How Your Arms Make Your Running Heavy And Breathing Difficult

How-Your-Arms-Make-Your-Running-Heavy-And-Breathing Difficult

If you want to run lighter, breathe easier when you run and reduce the risk of injuries think about your arms. What you do with your arms, where they’re going, how they’re moving and everything in between.

I explain in the video and also show how your arm direction affects your running, making it heavy and it also affects your breathing.

When your arms cross your body midline the following happens:

  • your shoulder start to curl inwards
  • that leads to the chest closing up
  • which compresses the chest and rib cage
  • that leads to difficult breathing
  • your alignment is also off as the shoulders drop forward
  • your hips fall back
  • your general centre of mass in behind you
  • your lower back takes a lot of pressure
  • your lower back is sore

To avoid this chain reaction you arms should move forward, and your elbows lightly brushing your body.

Check out the March 2017 Running Technique Workshop in East London.

If you live in Surrey we have weekly classes dedicated to runners. Get in touch for more information

Dracula’s Retreat link as promised in the video click here.

Running Technique – Matching Cadence And Breath For Long Distance Running

When talking about how to breathe when running we need to look at how to match the breath to our cadence. When we achieve that breathing is not a problem anymore.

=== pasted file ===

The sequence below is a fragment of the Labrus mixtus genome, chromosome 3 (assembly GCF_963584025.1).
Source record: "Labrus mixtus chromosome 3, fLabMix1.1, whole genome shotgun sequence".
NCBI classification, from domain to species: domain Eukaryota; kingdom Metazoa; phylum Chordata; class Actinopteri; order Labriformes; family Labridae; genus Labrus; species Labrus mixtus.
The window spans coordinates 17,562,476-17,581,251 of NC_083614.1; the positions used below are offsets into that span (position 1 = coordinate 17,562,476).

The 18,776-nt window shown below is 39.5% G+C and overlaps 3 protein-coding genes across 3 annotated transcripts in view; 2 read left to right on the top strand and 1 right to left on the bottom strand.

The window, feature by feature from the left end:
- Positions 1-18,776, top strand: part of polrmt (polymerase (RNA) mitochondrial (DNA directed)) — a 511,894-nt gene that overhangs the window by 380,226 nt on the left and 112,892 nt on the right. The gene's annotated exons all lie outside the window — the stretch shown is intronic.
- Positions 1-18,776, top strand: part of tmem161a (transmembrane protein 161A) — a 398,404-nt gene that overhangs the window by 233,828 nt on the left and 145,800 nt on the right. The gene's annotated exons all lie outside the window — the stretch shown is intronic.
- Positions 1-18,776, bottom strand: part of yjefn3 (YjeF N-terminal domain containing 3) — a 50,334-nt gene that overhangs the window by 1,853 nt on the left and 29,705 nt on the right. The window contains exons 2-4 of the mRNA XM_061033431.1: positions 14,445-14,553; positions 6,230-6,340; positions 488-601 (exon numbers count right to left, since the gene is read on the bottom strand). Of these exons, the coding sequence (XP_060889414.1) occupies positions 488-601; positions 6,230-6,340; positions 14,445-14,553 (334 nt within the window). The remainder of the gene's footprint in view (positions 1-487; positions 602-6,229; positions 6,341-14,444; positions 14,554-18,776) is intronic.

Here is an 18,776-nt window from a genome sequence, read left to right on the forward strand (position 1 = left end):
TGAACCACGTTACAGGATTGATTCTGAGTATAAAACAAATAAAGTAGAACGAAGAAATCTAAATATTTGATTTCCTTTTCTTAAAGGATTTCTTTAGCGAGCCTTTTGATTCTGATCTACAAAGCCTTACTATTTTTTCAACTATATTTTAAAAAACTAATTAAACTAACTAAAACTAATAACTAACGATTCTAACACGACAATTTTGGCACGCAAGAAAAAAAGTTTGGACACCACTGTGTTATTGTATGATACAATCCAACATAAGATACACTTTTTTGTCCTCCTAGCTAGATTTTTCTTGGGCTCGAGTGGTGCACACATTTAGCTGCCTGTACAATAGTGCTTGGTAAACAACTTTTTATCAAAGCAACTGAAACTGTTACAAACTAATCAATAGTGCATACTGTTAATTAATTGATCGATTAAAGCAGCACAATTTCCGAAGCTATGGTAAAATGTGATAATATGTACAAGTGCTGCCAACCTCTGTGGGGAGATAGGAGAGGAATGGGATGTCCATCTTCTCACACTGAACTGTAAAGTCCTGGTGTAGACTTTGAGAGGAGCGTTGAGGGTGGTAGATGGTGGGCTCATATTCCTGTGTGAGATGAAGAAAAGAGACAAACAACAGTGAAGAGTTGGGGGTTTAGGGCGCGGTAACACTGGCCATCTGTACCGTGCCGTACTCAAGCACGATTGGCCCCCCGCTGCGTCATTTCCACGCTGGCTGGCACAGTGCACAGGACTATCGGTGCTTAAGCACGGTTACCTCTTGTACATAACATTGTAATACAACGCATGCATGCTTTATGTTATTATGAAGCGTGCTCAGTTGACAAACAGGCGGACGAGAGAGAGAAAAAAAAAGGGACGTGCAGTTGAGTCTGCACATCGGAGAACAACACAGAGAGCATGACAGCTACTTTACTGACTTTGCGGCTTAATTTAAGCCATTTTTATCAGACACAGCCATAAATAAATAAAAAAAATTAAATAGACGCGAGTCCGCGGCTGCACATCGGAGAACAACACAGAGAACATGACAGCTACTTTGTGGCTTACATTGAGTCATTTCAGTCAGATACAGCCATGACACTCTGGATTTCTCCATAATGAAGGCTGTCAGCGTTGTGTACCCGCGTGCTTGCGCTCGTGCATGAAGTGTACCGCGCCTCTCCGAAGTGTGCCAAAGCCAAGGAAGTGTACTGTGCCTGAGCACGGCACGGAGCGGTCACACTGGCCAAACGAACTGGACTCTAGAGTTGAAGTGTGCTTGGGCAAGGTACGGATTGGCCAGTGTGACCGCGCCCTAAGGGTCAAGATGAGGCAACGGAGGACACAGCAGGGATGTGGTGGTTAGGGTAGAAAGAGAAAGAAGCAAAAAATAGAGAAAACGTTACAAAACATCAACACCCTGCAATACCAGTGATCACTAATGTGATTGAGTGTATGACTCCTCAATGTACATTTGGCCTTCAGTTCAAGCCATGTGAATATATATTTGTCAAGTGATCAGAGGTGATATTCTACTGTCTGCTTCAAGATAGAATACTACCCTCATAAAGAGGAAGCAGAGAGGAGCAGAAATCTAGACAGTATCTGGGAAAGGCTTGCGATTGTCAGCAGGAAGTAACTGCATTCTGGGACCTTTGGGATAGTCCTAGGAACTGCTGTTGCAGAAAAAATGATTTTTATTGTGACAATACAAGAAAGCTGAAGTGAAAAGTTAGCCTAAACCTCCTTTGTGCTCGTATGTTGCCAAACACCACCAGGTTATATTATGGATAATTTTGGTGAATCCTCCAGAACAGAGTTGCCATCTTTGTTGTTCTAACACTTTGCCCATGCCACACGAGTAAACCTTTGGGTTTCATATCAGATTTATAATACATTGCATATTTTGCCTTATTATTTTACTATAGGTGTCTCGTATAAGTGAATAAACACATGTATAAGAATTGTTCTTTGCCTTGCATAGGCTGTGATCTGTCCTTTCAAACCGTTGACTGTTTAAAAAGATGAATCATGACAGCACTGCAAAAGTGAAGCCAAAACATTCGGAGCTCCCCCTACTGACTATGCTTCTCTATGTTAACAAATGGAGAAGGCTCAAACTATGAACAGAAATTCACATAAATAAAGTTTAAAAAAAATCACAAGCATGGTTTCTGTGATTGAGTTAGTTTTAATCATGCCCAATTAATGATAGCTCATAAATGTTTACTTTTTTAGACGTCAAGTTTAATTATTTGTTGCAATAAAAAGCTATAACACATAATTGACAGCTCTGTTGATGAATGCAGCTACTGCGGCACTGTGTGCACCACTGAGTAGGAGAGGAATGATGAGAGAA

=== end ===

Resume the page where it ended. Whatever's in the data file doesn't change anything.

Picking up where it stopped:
So many people who take up running say they have to stop because they can’t breath anymore, although their legs are ok. The problem is not fitness, not always at least, but their breathing rhythm.

They might go really fast at the beginning, breathing being chaotic, and they burn out faster. Then they have to stop to catch their breath.

The idea is that, no matter the cadence you’re at, it’s slower if you are a beginner for example, match your breathing to your cadence. Then you can go as far as your legs will take you, and as fast as well.

On the same topic I talked about in the previous video: Breathing Struggles When Running

I explain in more detail in the video. If you wish to attend our dedicated running workshops email or book a free consultation, 

Running Technique – Breathing Struggles When Running

Over the past 3-4 years I’ve been working with a number of runners and one of the most common struggles are related to breathing patterns and rhythm. Every running has questions regarding this.

How should I breath when running?
Is there a rhythm?
How do I breath in through the nose if I can’t get enough oxygen in?
How do I keep the rhythm? I lose it after a while

In the 6 min video below I attempt to address all these questions and suggest several solutions. If you have a health condition that can be made worse through deep breathing or breathing exercises talk to your doctor before applying the ideas in this video.

The struggles identified:

– can’t take in enough oxygen through the nose
– can’t keep the same rhythm of breathing through the nose for a long time
– nose hurts when breathing through the nose in winter (because it’s cold)